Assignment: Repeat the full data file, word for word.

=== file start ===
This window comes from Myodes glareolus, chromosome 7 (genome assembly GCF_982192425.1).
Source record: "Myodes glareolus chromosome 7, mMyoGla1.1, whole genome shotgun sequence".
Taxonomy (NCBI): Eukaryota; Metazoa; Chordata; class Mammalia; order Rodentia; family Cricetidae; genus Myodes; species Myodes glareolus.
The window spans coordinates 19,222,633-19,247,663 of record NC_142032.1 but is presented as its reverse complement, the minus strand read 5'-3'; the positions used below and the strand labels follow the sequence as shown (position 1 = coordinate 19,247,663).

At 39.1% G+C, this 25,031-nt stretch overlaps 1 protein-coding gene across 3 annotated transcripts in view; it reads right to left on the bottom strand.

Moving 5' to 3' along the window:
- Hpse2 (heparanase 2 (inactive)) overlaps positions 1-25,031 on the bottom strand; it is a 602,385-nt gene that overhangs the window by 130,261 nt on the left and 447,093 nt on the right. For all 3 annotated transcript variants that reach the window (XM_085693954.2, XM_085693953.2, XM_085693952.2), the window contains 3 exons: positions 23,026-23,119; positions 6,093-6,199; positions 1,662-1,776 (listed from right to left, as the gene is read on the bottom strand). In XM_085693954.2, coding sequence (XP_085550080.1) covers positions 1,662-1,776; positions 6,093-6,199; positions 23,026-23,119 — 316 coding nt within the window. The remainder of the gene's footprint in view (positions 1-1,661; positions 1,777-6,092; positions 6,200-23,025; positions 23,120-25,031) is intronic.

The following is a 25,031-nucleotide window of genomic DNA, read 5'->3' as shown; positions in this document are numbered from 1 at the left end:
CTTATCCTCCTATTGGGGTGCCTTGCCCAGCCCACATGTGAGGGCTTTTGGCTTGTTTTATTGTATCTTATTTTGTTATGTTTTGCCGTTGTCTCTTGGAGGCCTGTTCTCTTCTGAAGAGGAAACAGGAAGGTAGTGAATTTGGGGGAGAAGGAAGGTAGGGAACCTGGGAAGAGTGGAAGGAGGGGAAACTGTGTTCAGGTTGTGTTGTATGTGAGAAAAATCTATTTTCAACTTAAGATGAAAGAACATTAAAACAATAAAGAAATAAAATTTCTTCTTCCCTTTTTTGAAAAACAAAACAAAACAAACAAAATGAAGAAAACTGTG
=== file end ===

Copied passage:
This window comes from Myodes glareolus, chromosome 7 (genome assembly GCF_982192425.1).
Source record: "Myodes glareolus chromosome 7, mMyoGla1.1, whole genome shotgun sequence".
Taxonomy (NCBI): Eukaryota; Metazoa; Chordata; class Mammalia; order Rodentia; family Cricetidae; genus Myodes; species Myodes glareolus.
The window spans coordinates 19,222,633-19,247,663 of record NC_142032.1 but is presented as its reverse complement, the minus strand read 5'-3'; the positions used below and the strand labels follow the sequence as shown (position 1 = coordinate 19,247,663).

At 39.1% G+C, this 25,031-nt stretch overlaps 1 protein-coding gene across 3 annotated transcripts in view; it reads right to left on the bottom strand.

Moving 5' to 3' along the window:
- Hpse2 (heparanase 2 (inactive)) overlaps positions 1-25,031 on the bottom strand; it is a 602,385-nt gene that overhangs the window by 130,261 nt on the left and 447,093 nt on the right. For all 3 annotated transcript variants that reach the window (XM_085693954.2, XM_085693953.2, XM_085693952.2), the window contains 3 exons: positions 23,026-23,119; positions 6,093-6,199; positions 1,662-1,776 (listed from right to left, as the gene is read on the bottom strand). In XM_085693954.2, coding sequence (XP_085550080.1) covers positions 1,662-1,776; positions 6,093-6,199; positions 23,026-23,119 — 316 coding nt within the window. The remainder of the gene's footprint in view (positions 1-1,661; positions 1,777-6,092; positions 6,200-23,025; positions 23,120-25,031) is intronic.

The following is a 25,031-nucleotide window of genomic DNA, read 5'->3' as shown; positions in this document are numbered from 1 at the left end:
CTTATCCTCCTATTGGGGTGCCTTGCCCAGCCCACATGTGAGGGCTTTTGGCTTGTTTTATTGTATCTTATTTTGTTATGTTTTGCCGTTGTCTCTTGGAGGCCTGTTCTCTTCTGAAGAGGAAACAGGAAGGTAGTGAATTTGGGGGAGAAGGAAGGTAGGGAACCTGGGAAGAGTGGAAGGAGGGGAAACTGTGTTCAGGTTGTGTTGTATGTGAGAAAAATCTATTTTCAACTTAAGATGAAAGAACATTAAAACAATAAAGAAATAAAATTTCTTCTTCCCTTTTTTGAAAAACAAAACAAAACAAACAAAATGAAGAAAACTGTG